Police, Commercial Motorcyclists Clash In Lagos Over Motorcycle Ban
HumAngle gathered the motorcyclists clashed with the police officers who were out to enforce the current ban on motorcyclists’ operation in some parts of Lagos State, Southwest Nigeria.
Police officers fired tear gas on Tuesday, June 7, to disperse commercial motorcycles popularly known as Okada at Idi Araba of Lagos State, Southwest Nigeria.
The latter were protesting the ban on Okada by the state government in some local government areas.
HumAngle learnt that trouble started as commercial bike riders resisted members of the task force carrying out the ban on Okada in the state. The task force was out to impound motorcycles after the ban became effective on June 1.
The unrest on Tuesday afternoon caused residents to flee for their lives.
Police officers with the task force fired tear gas to keep the situation under control.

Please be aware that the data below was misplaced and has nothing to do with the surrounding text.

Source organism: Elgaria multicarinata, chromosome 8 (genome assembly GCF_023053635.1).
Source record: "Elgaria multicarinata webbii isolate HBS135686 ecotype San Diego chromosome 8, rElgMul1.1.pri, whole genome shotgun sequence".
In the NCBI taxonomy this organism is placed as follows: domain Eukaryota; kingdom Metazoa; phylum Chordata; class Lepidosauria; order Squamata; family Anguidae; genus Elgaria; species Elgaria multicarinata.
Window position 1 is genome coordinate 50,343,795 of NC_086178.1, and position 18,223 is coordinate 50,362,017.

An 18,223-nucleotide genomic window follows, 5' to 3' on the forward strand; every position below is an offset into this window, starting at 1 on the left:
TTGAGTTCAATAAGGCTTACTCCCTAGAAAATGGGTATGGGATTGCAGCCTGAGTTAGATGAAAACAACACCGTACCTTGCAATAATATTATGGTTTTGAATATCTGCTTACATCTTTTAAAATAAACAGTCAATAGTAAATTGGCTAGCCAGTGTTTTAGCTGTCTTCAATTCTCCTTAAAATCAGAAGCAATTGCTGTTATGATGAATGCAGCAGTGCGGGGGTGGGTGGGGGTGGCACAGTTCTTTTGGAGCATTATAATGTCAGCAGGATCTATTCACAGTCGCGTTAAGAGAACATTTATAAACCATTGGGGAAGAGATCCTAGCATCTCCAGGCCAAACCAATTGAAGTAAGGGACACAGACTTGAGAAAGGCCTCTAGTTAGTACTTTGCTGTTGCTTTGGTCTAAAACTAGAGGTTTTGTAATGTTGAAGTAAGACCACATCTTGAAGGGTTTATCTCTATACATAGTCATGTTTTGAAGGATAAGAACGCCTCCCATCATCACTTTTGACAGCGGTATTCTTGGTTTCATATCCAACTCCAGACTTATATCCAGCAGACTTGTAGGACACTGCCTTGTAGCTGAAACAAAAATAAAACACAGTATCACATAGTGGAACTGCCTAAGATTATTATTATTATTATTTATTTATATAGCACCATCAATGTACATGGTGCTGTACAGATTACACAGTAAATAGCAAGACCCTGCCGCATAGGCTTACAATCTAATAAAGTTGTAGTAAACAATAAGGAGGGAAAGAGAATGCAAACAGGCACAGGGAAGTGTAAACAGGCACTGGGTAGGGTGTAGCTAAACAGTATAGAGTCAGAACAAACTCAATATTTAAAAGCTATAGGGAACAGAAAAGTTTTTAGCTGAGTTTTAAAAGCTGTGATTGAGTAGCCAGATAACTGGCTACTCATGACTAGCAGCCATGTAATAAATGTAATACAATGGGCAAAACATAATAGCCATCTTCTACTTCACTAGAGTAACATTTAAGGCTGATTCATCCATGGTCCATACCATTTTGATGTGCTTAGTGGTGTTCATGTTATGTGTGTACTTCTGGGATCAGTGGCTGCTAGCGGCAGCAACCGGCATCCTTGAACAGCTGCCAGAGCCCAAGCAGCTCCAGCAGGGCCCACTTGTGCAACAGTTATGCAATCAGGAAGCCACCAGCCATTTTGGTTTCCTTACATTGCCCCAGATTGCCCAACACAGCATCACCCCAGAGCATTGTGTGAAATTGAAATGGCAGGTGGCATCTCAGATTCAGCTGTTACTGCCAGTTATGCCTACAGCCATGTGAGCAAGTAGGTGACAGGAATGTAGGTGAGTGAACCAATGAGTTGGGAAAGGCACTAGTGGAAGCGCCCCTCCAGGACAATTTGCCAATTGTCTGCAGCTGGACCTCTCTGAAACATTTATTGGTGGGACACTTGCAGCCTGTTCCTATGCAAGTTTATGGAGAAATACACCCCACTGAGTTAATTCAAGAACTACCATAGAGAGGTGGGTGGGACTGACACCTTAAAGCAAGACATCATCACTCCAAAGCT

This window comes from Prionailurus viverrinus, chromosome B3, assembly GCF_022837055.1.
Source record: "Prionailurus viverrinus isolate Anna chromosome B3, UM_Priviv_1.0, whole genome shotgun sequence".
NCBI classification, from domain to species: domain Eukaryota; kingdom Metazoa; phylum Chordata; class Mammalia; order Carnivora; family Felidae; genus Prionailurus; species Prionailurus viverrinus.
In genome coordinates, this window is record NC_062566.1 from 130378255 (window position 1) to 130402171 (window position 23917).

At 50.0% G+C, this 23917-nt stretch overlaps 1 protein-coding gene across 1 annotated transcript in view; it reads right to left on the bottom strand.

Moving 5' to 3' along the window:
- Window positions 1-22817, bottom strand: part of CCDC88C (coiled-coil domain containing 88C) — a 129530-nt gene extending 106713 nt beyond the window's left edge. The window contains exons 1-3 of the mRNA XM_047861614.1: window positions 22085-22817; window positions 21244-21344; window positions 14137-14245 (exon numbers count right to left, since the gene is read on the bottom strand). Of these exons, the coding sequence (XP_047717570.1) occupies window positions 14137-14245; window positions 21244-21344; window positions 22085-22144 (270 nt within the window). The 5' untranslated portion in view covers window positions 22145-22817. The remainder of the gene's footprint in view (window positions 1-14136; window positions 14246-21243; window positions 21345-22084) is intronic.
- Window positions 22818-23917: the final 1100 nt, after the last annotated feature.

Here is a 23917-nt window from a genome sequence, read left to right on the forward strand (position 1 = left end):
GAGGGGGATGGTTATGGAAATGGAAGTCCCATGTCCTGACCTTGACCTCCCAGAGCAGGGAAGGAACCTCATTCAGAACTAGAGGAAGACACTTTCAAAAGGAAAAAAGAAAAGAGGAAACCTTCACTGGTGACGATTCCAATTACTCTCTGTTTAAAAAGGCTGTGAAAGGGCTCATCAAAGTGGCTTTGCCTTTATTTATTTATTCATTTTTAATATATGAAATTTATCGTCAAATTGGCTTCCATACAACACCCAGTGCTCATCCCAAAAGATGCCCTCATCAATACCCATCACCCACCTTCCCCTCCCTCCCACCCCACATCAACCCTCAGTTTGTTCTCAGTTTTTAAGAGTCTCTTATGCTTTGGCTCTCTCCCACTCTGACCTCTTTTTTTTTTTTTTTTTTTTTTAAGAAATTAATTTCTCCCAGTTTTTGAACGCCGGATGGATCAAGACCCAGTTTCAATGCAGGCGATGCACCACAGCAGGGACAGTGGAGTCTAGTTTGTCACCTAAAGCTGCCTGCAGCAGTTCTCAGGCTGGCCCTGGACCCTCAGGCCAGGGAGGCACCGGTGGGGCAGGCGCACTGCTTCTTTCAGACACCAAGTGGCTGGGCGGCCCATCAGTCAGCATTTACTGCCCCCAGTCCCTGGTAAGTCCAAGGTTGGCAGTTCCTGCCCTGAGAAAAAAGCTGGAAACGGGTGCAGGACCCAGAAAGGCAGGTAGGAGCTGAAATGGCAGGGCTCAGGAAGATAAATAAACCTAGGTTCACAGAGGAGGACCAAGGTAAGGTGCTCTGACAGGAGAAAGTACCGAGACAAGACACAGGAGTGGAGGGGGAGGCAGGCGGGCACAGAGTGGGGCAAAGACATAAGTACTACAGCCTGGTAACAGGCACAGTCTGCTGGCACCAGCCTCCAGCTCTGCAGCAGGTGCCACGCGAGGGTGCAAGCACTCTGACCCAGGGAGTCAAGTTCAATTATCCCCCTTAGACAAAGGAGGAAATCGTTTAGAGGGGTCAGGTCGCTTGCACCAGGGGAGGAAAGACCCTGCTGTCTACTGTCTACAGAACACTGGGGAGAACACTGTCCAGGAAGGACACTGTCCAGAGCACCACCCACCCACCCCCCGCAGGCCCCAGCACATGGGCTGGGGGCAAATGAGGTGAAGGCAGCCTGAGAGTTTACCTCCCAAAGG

Benjamin Hundeyin, Police Public Relations Officer for Lagos command, told our reporter there was no clash between both parties.
“There was no clash because the task force went prepared. They were just causing a scene after the Taskforce left with some of their impounded motorcycles,” Hundeyin said.
“Idiaraba is safe. Nothing to worry about. Some lawless motorcycle operators were trying to cause trouble after their motorcycles were impounded. Our men are fully on the ground.”
“ We went back, used tear gas and the motorcyclist dispersed.”
No casualties were reported in the incident.
HumAngle reports that the Lagos State Government banned commercial motorcycle operations in some locations since June 1, 2022.
The affected Local Government Areas are Apapa, Eti Osa, Ikeja, Lagos Island, Surulere and Lagos Mainland.
The authorities had already seized thousands of bikes, now routinely crushed publicly.
The okada ban in Lagos State came after Nigerians expressed outrage after some commercial motorcyclists killed a young man in the Lekki area of Lagos following a disagreement over N100 balance.
The deceased, a sound engineer, was lynched and subsequently burnt.
The State Government argued that criminality grew in the state because of the activities of Okada riders. But motorcyclists claimed such bans would jeopardise their livelihoods.
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